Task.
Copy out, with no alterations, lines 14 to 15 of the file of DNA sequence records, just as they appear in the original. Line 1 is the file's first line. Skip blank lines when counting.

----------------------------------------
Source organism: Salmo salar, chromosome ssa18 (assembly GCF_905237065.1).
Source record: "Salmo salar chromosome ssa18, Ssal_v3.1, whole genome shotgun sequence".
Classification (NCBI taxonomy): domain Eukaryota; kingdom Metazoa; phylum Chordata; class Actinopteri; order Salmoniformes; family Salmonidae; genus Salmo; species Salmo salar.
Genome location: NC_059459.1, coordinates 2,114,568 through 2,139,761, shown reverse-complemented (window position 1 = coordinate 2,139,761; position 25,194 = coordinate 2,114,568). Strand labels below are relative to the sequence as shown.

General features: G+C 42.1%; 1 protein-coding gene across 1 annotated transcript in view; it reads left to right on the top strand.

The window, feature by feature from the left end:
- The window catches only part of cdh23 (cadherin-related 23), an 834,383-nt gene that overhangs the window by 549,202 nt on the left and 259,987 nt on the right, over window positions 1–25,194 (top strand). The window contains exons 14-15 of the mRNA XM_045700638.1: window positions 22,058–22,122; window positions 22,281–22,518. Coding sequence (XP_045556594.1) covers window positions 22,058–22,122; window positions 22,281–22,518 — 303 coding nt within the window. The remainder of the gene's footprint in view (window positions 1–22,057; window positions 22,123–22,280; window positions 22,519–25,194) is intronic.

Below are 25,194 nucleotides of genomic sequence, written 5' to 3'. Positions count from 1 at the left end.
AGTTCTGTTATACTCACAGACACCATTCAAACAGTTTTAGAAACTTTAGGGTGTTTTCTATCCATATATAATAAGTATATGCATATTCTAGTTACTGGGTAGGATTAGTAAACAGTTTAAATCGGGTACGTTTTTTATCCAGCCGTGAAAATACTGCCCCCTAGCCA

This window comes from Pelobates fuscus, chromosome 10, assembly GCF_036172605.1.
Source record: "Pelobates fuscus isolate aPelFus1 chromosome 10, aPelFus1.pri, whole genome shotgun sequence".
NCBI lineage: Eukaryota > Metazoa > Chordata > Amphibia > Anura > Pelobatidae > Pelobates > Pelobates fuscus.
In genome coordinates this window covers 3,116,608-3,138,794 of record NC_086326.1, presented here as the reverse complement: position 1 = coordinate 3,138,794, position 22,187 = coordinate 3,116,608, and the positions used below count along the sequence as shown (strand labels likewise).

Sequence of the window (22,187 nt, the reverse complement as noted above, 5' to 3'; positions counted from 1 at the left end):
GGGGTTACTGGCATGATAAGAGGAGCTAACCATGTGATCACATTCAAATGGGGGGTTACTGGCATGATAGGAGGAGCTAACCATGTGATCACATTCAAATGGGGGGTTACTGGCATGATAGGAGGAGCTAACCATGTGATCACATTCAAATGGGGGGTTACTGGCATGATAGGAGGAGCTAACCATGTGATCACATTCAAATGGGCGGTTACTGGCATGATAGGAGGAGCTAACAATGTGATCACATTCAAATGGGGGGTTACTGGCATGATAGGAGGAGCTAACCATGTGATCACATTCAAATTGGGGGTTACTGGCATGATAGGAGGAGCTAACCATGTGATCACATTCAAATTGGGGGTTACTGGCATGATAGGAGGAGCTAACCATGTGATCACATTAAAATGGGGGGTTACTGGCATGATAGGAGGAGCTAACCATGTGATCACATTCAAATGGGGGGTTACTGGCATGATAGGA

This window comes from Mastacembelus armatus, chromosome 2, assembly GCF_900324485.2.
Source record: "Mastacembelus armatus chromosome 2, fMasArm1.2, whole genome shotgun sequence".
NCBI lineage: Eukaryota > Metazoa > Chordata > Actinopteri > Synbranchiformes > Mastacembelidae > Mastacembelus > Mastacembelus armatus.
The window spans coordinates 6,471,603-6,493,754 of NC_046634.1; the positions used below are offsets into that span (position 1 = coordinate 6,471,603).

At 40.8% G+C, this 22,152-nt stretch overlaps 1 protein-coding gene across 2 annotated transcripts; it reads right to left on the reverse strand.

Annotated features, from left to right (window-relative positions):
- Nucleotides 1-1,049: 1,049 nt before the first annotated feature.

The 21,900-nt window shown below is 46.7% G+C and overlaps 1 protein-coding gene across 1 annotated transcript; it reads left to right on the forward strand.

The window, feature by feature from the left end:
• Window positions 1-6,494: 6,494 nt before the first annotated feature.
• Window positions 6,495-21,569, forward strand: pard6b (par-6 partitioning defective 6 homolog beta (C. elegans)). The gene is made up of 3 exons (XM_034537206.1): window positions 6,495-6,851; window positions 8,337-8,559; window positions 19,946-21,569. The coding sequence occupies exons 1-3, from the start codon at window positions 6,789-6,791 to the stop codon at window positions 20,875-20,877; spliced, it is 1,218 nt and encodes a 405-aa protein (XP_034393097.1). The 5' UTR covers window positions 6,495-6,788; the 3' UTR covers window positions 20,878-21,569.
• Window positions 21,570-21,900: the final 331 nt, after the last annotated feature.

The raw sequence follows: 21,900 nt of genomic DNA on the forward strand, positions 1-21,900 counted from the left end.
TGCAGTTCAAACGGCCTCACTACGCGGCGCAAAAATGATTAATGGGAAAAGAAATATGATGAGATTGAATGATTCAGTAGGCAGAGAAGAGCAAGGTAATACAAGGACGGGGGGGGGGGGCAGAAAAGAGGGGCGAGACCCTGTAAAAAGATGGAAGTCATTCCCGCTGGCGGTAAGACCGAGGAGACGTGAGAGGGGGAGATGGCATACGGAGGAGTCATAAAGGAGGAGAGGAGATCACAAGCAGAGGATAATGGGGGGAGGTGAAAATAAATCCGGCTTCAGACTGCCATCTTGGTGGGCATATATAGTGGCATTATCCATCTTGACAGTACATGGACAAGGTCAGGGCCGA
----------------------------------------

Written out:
Sequence of the window (22,187 nt, the reverse complement as noted above, 5' to 3'; positions counted from 1 at the left end):
GGGGTTACTGGCATGATAAGAGGAGCTAACCATGTGATCACATTCAAATGGGGGGTTACTGGCATGATAGGAGGAGCTAACCATGTGATCACATTCAAATGGGGGGTTACTGGCATGATAGGAGGAGCTAACCATGTGATCACATTCAAATGGGGGGTTACTGGCATGATAGGAGGAGCTAACCATGTGATCACATTCAAATGGGCGGTTACTGGCATGATAGGAGGAGCTAACAATGTGATCACATTCAAATGGGGGGTTACTGGCATGATAGGAGGAGCTAACCATGTGATCACATTCAAATTGGGGGTTACTGGCATGATAGGAGGAGCTAACCATGTGATCACATTCAAATTGGGGGTTACTGGCATGATAGGAGGAGCTAACCATGTGATCACATTAAAATGGGGGGTTACTGGCATGATAGGAGGAGCTAACCATGTGATCACATTCAAATGGGGGGTTACTGGCATGATAGGA